Spain has another Socialist-led minority coalition government, 17 weeks after the snap and inconclusive elections on 23 July, and one that continues to rely for parliamentary support on Basque and Catalan separatists and other parties. It took office at a time when public trust in the country’s political parties was worryingly low and the quality of the democracy gave cause for concern.

The government faces a host of challenges, most of them not new but with an added urgency. Six years after the illegal and failed Catalan independence referendum, the movement for secession has ebbed significantly, but the two pro-independence parties are far from relenting. Their price for supporting the government was a hugely controversial amnesty for those involved in the referendum.

The economy, which plummeted 11.2% in 2020, the steepest fall in the euro zone, has recovered its pre-pandemic level and is rebounding. Unemployment is below 12%, the lowest rate since 2008, but productivity growth is sluggish and the high public debt and structural budget deficit make Spain vulnerable to external shocks. Despite reforms, doubts remain on the sustainability of the pensions system in a country with a fast-ageing population.

In education, the early school-leaving rate has come down significantly but at 13.9% is still well above the EU average, while the share of secondary school students who repeat a grade also remains high.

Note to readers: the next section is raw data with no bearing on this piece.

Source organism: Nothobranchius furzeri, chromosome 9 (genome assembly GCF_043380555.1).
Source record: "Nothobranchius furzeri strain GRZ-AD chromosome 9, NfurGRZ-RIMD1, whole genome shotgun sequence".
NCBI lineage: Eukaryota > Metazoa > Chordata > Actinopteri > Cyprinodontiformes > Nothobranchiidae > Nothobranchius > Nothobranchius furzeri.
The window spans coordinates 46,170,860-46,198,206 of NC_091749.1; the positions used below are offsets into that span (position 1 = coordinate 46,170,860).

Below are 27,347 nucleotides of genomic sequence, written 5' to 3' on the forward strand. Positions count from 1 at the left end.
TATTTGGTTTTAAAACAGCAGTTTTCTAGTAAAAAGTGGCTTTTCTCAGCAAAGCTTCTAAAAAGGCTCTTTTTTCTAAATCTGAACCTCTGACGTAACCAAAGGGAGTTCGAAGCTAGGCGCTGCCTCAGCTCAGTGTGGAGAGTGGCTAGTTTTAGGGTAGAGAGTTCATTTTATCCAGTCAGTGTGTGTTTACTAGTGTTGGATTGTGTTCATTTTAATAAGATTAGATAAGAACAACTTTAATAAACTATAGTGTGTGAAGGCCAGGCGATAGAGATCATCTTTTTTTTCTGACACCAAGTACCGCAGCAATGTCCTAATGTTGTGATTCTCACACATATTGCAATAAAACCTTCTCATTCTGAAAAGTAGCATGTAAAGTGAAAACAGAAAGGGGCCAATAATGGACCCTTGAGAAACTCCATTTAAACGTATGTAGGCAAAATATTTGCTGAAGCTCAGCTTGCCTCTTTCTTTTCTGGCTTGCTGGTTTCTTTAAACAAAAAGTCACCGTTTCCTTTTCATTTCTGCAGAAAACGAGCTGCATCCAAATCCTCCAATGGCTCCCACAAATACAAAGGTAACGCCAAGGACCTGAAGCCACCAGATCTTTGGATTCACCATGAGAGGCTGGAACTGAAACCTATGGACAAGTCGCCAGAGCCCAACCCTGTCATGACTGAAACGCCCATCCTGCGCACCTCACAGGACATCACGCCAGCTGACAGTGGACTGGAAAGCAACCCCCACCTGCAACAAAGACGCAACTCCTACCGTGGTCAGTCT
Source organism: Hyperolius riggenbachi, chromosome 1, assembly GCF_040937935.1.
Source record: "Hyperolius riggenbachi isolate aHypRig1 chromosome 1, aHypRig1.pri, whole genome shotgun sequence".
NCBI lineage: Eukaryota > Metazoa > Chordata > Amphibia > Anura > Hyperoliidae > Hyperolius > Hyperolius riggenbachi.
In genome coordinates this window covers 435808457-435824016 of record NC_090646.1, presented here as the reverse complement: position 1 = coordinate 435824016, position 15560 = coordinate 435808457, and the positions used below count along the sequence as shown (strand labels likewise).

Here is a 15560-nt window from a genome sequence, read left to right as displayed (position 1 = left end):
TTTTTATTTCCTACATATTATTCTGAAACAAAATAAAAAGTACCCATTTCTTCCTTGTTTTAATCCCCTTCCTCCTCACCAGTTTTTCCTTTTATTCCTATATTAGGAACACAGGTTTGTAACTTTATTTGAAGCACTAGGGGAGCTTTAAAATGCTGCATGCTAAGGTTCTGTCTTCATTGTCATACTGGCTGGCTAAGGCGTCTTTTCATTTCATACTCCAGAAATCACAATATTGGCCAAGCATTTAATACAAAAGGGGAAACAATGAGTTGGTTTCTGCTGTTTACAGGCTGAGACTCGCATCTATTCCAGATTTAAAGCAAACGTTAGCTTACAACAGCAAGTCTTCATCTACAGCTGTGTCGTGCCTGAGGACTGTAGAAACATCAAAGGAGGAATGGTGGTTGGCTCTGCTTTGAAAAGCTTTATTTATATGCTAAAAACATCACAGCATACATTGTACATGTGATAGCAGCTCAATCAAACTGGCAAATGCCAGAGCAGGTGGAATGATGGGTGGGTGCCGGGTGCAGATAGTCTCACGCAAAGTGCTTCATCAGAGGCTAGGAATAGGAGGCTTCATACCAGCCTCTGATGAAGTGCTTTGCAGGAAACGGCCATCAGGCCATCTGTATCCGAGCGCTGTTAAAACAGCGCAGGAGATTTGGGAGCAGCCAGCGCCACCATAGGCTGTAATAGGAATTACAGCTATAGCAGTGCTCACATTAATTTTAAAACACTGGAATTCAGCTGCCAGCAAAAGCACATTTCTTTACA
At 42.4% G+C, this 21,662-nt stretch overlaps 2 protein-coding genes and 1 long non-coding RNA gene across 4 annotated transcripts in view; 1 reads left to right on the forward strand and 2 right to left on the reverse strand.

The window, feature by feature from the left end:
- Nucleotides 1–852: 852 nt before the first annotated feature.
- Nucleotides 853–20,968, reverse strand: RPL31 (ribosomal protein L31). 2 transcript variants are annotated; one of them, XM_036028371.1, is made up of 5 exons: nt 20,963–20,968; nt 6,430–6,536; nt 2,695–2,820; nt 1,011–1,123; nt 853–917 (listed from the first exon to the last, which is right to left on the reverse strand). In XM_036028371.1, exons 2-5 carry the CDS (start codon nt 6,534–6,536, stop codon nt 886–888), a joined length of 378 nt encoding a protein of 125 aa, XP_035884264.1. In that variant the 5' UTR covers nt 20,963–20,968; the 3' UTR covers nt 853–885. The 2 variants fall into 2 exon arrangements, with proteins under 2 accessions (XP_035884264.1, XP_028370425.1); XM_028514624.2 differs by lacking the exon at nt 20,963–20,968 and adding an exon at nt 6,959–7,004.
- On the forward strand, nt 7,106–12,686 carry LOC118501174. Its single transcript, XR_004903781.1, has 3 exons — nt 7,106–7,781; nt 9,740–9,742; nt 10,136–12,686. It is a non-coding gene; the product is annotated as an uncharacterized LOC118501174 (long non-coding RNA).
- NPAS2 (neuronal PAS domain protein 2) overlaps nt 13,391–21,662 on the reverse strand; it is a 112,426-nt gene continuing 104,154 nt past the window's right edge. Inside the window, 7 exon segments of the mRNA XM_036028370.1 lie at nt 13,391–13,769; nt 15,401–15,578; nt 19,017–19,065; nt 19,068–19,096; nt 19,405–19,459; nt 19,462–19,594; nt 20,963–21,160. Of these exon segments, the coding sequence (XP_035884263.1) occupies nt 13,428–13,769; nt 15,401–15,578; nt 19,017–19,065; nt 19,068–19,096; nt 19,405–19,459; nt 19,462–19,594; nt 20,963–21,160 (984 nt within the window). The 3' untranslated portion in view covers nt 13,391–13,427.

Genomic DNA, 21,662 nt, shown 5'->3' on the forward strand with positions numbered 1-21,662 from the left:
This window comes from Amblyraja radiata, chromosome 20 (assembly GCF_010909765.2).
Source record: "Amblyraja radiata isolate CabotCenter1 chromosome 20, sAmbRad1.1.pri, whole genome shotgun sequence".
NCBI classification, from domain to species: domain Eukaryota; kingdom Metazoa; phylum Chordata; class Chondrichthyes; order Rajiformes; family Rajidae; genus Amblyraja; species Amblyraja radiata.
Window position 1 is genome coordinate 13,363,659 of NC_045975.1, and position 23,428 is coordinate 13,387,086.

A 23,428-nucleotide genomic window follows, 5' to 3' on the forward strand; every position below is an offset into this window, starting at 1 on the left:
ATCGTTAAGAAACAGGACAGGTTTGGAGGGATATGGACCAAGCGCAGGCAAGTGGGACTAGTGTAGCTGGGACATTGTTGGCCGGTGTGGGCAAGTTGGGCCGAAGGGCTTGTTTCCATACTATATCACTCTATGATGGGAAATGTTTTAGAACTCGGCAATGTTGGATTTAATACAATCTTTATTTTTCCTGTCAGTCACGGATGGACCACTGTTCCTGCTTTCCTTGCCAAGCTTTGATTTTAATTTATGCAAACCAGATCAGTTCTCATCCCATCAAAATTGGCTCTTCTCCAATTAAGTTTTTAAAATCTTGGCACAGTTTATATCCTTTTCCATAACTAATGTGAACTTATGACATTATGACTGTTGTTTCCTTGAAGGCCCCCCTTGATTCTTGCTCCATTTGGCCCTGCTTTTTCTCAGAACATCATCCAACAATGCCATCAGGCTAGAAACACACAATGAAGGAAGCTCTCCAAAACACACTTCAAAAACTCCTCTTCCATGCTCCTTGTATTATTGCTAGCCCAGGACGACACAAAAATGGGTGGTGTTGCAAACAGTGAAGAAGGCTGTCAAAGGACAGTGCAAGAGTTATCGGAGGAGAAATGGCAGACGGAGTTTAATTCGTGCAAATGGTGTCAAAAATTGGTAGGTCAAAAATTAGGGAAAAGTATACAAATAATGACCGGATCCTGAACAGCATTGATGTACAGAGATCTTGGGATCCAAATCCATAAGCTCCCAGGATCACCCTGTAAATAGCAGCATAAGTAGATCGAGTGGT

Much progress has been made in gender equality, but domestic violence remains a problem.

Spain has successfully absorbed more than 7 million immigrants over the past 30 years, without whom the population would have shrunk. Few, if any, however, play a notable role in public life. Muslims still encounter obstacles to the practice of their religion on a range of fronts.

The divide between young adults and the elderly is too deep: while pensioners are relatively well looked after, 28% of the workforce under the age of 25 is jobless and they are forced to live with their parents for much longer than most other EU countries.

Spain is quite advanced in the use of renewable energy, but is lagging in the rollout of electric vehicles and charging points. The country has been hit hard by climate change, with sweltering temperatures, sometimes followed by torrential rain. A prolonged drought lowered the level of reservoirs with water for drinking and agriculture to 32.2% of their capacity in November, way down on the 10-year average of 44.4%.

The impact on the vital tourism industry could be substantial. Lastly, in foreign policy Spain has shown unswerving support for Ukraine and is strongly involved in European Defence Fund projects. Thorny problems remain, however, including agreeing a post-Brexit agreement for the UK overseas territory of Gibraltar, claimed by Spain, and patching up relations with Algeria.

Image: Pavilion of the Council of Ministers in the Moncloa Complex, Madrid. Photo: Yeray Díaz Zbida from Melilla, España (Wikimedia Commons / CC BY 2.0).